Intermediate-stage hepatocellular carcinoma, for which trans-arterial chemoembolization constitutes the standard of care, is a patient subgroup with significant heterogeneity in clinical outcome.
Sources of variation relate to differences in tumor burden, hepatic reserve, ethnicity and treatment modalities.
Increasing research efforts have been dedicated to minimise the clinical diversity of this patient population and enhance optimal provision of treatment.
|Novel prognostic algorithms in this patient population may offer potential benefits|
|Alimentary Pharmacology & Therapeutics|
Dr Pinato and colleagues from the United Kingdom comprehensively reviewed the diverse prognostic models that have been proposed to refine the prognostic prediction of patients with hepatocellular carcinoma undergoing trans-arterial chemoembolization.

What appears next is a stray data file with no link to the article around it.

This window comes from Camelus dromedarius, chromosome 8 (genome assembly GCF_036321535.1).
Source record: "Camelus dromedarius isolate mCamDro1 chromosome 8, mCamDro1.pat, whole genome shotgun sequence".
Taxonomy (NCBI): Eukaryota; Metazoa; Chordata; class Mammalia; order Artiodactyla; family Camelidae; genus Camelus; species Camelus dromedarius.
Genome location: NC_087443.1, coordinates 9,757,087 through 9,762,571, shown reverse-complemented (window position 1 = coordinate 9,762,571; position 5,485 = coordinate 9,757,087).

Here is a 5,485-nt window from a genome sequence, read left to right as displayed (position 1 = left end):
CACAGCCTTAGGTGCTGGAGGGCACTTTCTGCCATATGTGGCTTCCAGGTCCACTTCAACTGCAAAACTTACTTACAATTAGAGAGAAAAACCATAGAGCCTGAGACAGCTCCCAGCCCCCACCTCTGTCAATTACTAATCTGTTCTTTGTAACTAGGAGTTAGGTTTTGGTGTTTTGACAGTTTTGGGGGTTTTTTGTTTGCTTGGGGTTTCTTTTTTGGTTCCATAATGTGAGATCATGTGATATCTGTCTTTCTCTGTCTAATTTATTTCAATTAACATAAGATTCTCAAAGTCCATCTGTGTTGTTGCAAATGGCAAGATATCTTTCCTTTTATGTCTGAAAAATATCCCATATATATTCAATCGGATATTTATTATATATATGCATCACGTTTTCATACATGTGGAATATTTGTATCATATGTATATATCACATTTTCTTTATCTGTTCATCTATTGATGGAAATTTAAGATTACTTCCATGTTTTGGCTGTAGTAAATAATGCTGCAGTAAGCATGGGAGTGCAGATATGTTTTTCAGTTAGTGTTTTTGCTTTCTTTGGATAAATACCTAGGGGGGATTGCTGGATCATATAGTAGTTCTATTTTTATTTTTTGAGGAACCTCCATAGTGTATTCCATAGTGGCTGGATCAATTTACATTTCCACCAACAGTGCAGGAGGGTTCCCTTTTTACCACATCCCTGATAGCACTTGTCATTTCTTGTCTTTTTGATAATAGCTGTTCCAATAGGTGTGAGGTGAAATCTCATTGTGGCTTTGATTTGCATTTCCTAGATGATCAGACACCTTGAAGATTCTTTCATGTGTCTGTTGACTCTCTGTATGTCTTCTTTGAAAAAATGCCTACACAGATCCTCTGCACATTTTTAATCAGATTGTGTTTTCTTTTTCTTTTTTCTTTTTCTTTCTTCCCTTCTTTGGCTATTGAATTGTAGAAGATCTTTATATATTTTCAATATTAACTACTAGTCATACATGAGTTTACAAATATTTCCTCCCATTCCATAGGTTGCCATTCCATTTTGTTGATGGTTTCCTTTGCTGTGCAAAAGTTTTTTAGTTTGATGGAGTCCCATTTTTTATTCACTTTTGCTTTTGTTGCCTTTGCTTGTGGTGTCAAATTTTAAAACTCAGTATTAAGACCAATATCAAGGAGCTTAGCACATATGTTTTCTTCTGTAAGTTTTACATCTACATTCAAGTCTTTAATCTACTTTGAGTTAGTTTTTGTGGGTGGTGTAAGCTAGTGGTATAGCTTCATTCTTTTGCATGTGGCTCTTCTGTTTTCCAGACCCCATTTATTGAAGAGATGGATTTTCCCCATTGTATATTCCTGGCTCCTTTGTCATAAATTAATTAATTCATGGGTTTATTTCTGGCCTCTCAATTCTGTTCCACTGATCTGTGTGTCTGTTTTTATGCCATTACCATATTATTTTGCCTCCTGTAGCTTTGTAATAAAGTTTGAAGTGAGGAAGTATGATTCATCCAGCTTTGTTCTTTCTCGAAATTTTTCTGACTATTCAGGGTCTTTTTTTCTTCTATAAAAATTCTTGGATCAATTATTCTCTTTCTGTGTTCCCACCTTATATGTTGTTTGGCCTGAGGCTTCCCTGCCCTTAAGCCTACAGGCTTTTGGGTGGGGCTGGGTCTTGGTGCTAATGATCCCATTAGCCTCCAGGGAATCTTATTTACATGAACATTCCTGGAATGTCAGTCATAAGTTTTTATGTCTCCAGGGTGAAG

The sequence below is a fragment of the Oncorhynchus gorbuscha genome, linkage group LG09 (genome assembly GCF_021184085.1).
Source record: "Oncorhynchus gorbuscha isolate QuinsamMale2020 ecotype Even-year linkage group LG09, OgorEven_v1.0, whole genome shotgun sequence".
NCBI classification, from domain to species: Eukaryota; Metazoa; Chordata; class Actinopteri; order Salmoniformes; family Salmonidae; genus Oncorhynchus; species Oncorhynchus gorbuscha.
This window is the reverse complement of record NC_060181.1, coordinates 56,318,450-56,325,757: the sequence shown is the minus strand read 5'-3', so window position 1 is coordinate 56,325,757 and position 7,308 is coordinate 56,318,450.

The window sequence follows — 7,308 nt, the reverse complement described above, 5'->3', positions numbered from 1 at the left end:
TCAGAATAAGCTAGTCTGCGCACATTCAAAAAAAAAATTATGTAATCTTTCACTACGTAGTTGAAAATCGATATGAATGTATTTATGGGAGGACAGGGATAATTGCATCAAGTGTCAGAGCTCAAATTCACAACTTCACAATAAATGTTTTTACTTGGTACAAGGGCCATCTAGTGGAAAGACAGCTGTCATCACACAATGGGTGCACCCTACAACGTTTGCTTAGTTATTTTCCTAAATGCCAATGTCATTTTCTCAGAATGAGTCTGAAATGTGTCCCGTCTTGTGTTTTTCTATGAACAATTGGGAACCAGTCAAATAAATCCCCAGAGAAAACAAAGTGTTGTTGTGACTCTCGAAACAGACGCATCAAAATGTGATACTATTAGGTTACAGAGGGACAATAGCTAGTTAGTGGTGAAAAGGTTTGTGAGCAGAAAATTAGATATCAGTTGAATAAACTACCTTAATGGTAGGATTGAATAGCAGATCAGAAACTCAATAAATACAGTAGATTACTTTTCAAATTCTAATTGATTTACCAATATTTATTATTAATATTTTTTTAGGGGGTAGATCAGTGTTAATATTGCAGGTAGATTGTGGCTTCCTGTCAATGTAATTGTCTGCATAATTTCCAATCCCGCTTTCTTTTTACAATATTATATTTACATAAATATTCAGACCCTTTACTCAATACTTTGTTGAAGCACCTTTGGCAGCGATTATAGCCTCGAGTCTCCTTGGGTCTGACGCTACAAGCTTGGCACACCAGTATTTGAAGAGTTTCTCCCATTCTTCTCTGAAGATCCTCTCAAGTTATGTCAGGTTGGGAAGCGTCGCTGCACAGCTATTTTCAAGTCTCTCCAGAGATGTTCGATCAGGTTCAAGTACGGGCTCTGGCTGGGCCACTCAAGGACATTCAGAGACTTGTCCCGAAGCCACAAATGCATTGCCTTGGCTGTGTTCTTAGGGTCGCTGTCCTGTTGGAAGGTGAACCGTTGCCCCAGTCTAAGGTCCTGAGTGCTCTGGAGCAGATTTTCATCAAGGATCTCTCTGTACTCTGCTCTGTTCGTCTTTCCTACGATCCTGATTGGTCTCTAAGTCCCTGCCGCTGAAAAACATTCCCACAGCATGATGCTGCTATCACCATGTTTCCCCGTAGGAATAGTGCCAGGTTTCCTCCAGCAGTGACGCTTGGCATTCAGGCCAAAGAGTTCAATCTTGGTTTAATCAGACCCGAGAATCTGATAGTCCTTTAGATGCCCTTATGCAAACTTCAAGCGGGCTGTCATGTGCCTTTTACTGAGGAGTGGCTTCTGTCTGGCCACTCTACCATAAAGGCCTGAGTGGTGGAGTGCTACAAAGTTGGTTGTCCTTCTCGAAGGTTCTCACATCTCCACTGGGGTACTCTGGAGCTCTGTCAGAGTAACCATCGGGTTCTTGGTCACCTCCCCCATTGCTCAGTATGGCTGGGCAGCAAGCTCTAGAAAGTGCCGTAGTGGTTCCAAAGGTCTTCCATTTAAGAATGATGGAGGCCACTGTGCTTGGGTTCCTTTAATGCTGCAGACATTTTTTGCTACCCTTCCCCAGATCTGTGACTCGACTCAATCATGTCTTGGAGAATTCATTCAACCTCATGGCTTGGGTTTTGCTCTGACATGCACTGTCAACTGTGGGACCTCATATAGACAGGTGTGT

A number of prognostic algorithms have shown potential to address the clinical heterogeneity characterizing patients with intermediate-stage hepatocellular carcinoma, and facilitate early identification of patients with poor prognostic features in whom alternative treatments or best supportive care might be more appropriate than trans-arterial chemoembolization.
Dr Pinato's team concludes, "While an improved characterization of intermediate-stage hepatocellular carcinoma is a highly important clinical aim, current evidence suggests that novel prognostic algorithms in this patient population may offer potential benefits but non-negligible challenges in the provision of trans-arterial chemoembolization."
"This review summarizes the currently available evidence to facilitate the development of precision oncology in intermediate-stage hepatocellular carcinoma."